So sorry you're going through this, OP. Must be really difficult to process. One thing I will say is that it's not a reflection of you or anything you've done. I had truly wonderful parents growing up and still struggled with this.
If she's not in a place where she's willing to discuss it with you then I'm afraid there's not a lot you can do to make her. Really encouraging that she's been to her GP. It was probably a bit of an unpleasant surprise for her to find out that GP had shared it with you; she might just be feeling a bit embarrassed at the moment. There's a lot of shame associated with self-harm; I know I worried about being seen as an attention-seeker, or people not understanding or thinking I was crazy. That made me really reluctant to talk to anybody.
Agree with IsMyVoodooWorking; the best thing you can do is reassure her that you love her no matter what and aren't judging her, and that your main concern is that she's safe.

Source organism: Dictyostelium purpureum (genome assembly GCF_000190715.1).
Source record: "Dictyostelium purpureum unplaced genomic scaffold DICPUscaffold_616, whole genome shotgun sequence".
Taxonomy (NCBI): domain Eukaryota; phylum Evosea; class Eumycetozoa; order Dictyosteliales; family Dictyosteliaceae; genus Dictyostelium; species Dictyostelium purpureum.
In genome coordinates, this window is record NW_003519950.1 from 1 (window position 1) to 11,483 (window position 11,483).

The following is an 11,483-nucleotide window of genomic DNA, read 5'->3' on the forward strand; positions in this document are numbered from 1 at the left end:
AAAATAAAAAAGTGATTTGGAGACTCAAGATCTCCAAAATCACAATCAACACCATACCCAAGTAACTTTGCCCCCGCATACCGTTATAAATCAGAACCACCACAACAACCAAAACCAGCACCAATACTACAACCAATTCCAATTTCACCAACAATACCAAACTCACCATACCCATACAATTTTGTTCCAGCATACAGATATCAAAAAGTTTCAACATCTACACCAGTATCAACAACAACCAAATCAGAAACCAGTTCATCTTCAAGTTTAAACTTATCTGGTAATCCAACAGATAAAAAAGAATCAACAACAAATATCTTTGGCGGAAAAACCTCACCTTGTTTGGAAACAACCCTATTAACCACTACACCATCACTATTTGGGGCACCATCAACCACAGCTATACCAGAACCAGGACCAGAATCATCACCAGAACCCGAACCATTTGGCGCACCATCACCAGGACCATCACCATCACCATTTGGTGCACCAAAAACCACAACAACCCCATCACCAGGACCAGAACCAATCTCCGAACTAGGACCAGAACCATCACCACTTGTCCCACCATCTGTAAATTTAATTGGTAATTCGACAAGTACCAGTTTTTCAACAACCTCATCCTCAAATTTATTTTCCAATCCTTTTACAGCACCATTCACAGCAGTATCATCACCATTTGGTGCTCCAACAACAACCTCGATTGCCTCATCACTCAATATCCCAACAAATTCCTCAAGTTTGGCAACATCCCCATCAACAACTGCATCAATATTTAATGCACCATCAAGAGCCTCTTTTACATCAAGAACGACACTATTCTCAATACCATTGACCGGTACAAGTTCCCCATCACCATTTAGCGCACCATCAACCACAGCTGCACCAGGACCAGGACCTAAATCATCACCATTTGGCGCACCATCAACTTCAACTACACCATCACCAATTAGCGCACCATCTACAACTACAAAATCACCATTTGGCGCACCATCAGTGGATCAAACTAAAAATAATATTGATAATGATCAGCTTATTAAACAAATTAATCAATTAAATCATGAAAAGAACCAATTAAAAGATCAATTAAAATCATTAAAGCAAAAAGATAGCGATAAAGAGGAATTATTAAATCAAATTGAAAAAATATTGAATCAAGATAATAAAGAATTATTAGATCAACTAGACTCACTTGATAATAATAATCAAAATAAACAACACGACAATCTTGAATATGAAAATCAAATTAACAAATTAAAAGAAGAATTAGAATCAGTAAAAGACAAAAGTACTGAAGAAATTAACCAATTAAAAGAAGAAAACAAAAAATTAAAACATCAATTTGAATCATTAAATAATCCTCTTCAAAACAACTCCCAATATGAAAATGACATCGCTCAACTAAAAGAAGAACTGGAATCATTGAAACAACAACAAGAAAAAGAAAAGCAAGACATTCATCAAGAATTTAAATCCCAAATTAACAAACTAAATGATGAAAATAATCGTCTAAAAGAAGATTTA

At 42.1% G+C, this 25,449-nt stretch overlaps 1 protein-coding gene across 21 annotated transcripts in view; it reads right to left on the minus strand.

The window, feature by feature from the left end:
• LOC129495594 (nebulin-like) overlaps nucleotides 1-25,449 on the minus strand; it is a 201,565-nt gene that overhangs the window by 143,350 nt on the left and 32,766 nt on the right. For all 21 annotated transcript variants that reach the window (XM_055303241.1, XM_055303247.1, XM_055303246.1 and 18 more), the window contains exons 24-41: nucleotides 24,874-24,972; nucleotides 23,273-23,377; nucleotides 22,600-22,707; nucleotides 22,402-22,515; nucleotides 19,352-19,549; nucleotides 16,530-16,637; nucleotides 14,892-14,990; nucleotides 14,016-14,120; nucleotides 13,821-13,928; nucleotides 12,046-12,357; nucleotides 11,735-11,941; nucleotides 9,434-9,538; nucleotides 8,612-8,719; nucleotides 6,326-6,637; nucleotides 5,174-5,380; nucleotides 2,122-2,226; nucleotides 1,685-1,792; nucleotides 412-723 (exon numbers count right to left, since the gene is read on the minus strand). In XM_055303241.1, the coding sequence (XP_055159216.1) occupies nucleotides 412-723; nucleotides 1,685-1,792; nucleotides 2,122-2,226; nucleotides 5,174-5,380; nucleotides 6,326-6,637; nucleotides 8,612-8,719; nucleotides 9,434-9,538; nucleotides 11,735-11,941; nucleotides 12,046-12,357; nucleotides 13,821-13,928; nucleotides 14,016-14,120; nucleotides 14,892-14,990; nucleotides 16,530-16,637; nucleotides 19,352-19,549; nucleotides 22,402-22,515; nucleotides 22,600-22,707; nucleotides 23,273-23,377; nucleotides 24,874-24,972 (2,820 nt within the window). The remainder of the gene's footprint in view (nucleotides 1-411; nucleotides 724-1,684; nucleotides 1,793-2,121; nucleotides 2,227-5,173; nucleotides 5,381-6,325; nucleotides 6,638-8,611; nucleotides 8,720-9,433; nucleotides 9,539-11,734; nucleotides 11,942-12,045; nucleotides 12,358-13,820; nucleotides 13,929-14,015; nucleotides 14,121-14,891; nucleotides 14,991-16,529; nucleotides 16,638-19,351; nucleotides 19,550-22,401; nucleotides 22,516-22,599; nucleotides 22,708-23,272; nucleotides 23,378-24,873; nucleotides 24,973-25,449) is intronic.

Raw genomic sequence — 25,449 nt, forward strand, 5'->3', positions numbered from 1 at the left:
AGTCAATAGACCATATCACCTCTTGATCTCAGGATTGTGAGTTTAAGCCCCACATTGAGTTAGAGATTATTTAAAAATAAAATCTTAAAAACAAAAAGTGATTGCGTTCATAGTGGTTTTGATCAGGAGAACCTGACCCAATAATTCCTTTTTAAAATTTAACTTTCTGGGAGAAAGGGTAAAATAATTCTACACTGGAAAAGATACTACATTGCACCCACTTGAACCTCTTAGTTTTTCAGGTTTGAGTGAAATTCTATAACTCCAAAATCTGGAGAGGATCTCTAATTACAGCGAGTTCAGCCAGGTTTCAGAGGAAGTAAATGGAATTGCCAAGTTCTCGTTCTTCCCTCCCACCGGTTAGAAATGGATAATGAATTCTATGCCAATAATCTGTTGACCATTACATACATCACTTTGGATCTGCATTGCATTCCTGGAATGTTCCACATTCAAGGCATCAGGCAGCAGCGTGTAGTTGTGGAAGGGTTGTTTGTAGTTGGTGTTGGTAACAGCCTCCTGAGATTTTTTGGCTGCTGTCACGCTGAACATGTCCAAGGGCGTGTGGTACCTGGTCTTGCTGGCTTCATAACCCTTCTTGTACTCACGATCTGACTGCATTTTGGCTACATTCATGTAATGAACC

user1483945709 Wed 25-Jan-17 18:10:10

You go to A&E and ask for an emergency mental health assessment. You are seen by CAMHS senior psychologists. They do an assessment, including risk assessment and safety plan.

If discharged, they then have to give you a follow up appointment at your local CAMHS within 7 days.

Scotslasslivinginfrance Wed 25-Jan-17 20:33:41

https://headspace.org.au/health-professionals/understanding-self-harm-for-health-professionals/

There is an app called Stay alive it's really good and informative for both those with suicidal idéations and for those who are worried about. It provides support to help keep you safe and tools to help keep you safe.

The above link is also a valuable source of information.

flowersfor you and make sure you get support for yourself

Scotslasslivinginfrance Wed 25-Jan-17 20:35:08

Just re read my really badly written post, apologies but I hope you get a sense of what I have written

Goldenhedgehogs Wed 25-Jan-17 20:42:01

Jane Smith, the parents guide to self harm. This is a UK based book, which I have used and found very helpful. It is available on Amazon and gives calm sensible suggestions that might help.